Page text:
On Thursday night, Sabres fans will experience something for the first time in more than 21 years. They'll see how their team responds to an in season coaching change.
You have to go back to December 11,1991 to find the last time the Sabres fired a coach during a season. Rick Dudley was let go with the team mired in an eight game winless streak and with a 9-15-4 record. Then General Manager Gerry Meehan made the move and announced John Muckler, who was the Director of Hockey Operations, would take over behind the bench. There was no magic turnaround as the Sabres went 22-22-8 the rest of the season.
Clearly, current General Manager Darcy Regier and the Sabres brass are hoping this firing will have a different impact and keep the Sabres from missing out on the playoffs for the fifth time in the last seven seasons.
I was listening to Schopp and Bulldog when they announced the news of the change, which had been tweeted by the Sabres. My first reaction was "wow" even though many of you were probably not surprised. I didn't think the team would fire Ruff during the season and I expected Regier to make player moves before even considering the removal of the man he hired in July of 1997.
I'm never happy to see anyone lose their job but this was a move the Sabres had to make. Quite simply, it was time. In fact, it was probably past the time.
Watching the game with Winnipeg on Tuesday and then listening to what Ruff had to say after the 2-1 loss, for the first time I felt he had run out of answers. Not once during his weekly Tuesday segment with Jeremy White and me did I feel that way but he sounded different after the loss to the Jets. He sounded resigned to the fact he wouldn't be able to fix the problems.
Ruff has always had a defiant side to him and was resolute last season when we would ask him about whether he could win with that team and turn the season around. He would bristle at the idea of giving up and would take it personally when asked if he thought he could be fired.
Yet that defiant side was nowhere to be found in his post game press conference Tuesday night when he was asked if he realized the fans hate this team. I thought his reaction to that question was very telling.
It was almost like that game was Ruff's last stand. He finally benched defenseman Jordan Leopold for the first time in his Sabres career, even though it should have happened weeks ago. Ruff moved a struggling Drew Stafford all the way down to the fourth line and played him alongside Cody McCormick and John Scott. He bumped up Pat Kaleta, who has yet to score this season to the second line with Tyler Ennis and Marcus Foligno. He changed back later in the game.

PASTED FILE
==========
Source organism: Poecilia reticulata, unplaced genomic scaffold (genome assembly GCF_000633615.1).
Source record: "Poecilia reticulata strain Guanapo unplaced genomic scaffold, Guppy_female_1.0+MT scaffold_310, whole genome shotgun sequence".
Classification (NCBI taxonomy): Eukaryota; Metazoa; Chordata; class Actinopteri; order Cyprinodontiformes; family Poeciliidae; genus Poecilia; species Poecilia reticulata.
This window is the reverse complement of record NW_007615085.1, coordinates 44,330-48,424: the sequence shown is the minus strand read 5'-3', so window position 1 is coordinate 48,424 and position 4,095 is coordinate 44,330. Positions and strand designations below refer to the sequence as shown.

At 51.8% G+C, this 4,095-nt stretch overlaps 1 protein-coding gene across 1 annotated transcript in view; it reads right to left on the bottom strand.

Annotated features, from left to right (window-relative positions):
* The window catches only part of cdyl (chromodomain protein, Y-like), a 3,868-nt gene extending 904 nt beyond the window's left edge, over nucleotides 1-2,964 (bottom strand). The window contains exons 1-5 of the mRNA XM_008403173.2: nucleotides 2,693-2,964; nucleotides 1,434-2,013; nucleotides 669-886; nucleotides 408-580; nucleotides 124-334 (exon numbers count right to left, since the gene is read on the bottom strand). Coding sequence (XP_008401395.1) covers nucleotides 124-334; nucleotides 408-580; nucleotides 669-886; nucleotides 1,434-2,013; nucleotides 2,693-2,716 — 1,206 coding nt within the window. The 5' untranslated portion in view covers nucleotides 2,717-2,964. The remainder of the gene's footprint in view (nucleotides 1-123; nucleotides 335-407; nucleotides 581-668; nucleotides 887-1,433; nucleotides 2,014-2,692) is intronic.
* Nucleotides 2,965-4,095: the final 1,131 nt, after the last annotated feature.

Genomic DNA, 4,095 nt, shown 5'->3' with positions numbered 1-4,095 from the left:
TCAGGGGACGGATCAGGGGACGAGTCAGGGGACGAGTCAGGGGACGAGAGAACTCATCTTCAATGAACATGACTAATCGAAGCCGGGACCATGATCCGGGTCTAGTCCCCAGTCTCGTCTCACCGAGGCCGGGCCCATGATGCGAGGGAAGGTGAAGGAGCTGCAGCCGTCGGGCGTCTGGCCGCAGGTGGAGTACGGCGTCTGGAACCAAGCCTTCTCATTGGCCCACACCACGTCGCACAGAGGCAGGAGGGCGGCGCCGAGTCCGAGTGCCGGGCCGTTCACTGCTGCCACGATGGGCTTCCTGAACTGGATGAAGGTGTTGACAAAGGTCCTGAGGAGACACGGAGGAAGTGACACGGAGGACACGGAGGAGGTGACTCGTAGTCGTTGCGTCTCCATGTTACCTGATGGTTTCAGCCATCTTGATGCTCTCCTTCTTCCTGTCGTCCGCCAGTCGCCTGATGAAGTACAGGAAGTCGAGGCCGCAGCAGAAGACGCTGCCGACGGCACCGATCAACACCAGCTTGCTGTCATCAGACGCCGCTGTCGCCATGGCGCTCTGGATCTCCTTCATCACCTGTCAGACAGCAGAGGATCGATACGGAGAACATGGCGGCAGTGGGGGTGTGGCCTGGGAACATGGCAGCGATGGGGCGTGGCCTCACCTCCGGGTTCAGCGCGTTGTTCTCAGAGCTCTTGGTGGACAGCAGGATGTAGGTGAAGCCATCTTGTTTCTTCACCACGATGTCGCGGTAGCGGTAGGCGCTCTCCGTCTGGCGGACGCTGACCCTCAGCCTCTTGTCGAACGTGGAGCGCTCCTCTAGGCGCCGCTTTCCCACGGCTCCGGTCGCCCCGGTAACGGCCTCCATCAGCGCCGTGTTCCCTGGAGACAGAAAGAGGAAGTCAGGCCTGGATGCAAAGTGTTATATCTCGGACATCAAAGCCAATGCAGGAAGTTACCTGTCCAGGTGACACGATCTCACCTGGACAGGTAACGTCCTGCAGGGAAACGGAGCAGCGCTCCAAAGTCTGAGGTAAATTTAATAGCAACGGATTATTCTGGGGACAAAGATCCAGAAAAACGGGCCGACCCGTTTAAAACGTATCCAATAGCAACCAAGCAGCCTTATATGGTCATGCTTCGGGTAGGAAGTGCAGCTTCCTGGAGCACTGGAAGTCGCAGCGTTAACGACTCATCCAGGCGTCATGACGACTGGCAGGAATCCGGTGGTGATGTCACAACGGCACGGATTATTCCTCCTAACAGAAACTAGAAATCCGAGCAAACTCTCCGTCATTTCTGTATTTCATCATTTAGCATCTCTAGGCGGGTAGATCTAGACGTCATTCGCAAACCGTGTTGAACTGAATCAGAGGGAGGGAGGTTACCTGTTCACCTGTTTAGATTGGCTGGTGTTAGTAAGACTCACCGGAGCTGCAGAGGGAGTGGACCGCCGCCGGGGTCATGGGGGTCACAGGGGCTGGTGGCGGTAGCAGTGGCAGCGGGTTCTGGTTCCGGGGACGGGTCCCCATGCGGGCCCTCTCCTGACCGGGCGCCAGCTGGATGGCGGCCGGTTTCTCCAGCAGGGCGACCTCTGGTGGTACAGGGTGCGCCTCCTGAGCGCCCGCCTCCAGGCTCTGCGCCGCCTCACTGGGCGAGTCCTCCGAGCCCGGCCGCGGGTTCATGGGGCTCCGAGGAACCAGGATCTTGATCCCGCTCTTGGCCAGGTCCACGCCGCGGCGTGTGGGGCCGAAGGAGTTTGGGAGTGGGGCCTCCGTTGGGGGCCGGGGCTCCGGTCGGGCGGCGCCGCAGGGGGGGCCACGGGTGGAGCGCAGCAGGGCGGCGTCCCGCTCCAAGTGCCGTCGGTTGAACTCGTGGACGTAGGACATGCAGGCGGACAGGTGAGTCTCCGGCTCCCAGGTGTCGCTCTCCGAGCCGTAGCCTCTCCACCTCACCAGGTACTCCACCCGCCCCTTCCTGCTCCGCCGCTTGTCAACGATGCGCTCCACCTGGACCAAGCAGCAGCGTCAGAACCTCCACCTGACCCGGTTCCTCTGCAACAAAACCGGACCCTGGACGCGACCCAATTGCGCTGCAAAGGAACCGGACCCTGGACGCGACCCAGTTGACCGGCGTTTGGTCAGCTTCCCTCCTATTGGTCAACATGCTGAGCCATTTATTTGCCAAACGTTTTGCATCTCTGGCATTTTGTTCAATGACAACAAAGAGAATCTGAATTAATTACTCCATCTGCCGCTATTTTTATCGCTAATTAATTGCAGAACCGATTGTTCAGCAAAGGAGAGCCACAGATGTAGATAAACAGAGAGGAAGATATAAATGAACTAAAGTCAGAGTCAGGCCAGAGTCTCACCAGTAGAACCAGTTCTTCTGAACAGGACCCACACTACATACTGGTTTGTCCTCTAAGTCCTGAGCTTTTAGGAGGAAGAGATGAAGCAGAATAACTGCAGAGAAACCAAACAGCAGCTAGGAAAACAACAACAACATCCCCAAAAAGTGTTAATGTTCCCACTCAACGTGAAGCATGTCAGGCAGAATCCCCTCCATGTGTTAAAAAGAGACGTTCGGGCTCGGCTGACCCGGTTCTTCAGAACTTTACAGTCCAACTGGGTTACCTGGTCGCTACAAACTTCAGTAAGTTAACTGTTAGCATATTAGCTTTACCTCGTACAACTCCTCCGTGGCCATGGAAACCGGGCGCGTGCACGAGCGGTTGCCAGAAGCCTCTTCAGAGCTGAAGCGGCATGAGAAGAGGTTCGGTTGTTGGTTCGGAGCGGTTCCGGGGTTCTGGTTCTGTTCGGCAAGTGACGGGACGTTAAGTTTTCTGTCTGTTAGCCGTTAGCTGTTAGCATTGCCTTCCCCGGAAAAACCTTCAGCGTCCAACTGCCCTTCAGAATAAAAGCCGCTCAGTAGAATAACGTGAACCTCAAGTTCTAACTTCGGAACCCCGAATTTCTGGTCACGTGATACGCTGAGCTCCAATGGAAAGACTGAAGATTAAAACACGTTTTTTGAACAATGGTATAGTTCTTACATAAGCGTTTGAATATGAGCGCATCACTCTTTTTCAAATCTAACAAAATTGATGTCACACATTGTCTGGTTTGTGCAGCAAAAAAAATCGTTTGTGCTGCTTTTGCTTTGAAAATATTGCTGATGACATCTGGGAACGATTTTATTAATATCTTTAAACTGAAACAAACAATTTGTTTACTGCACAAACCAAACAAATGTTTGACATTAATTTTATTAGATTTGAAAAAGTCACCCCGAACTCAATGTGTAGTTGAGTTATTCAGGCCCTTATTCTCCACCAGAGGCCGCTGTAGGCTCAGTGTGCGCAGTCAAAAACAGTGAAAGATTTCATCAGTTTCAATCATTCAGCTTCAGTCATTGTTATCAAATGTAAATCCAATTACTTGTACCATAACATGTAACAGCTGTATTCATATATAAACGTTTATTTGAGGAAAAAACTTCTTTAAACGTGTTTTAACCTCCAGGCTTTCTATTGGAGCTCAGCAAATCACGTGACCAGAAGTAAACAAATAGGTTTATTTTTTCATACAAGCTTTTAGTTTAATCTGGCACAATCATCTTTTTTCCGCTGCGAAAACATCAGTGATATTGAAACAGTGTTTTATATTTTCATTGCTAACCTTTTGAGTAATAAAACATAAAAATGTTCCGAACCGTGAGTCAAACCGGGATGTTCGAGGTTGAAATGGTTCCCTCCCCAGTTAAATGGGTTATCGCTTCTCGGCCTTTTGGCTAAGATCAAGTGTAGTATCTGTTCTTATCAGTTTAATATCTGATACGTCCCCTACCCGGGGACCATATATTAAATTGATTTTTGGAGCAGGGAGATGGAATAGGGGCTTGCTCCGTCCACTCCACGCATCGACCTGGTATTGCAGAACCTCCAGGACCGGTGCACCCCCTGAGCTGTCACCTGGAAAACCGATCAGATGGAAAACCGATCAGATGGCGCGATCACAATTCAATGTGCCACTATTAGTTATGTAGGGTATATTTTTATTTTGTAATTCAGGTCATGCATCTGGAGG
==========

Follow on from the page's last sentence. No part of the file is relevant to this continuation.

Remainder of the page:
Nathan Gerbe got some shifts on the top line in place of Thomas Vanek. Foligno, who was taken off the power play completely in the loss to Pittsburgh, was back on the power play and with the top unit. But when all was said and done, an uninspired Sabres team ended up losing for the 10th time in regulation in 17 games.
In hindsight, you can make the case the Sabres looked exactly like the Washington Capitals did last season when they lost at First Niagara Center in what turned out to be the last game for Bruce Boudreau.
I don't know if anyone will ever find out the truth but my guess is Regier had to be convinced to make this move. Either Terry Pegula realized the fan base was fed up and his franchise was suffering or perhaps someone persuaded Pegula that it was time to release the man who, when Pegula bought the team two years ago, said "ain't going nowhere."
I will say this, I do have a renewed sense of energy to watch this team. I'm eagerly anticipating the game in Toronto to see if the Sabres look like a different group of players. Over the last two weeks its been increasingly difficult to watch this team play and see the same defensive breakdowns, bad passes, and lack of physical play.
I'm sure there are players who are very happy to see Ruff leave but I'm sure there are guys who enjoyed playing for him. Either way, I expect a different voice leading the way will create a more inspired hockey team. After all, the blame can no longer be placed at the feet of the head coach so its up to the players to now perform.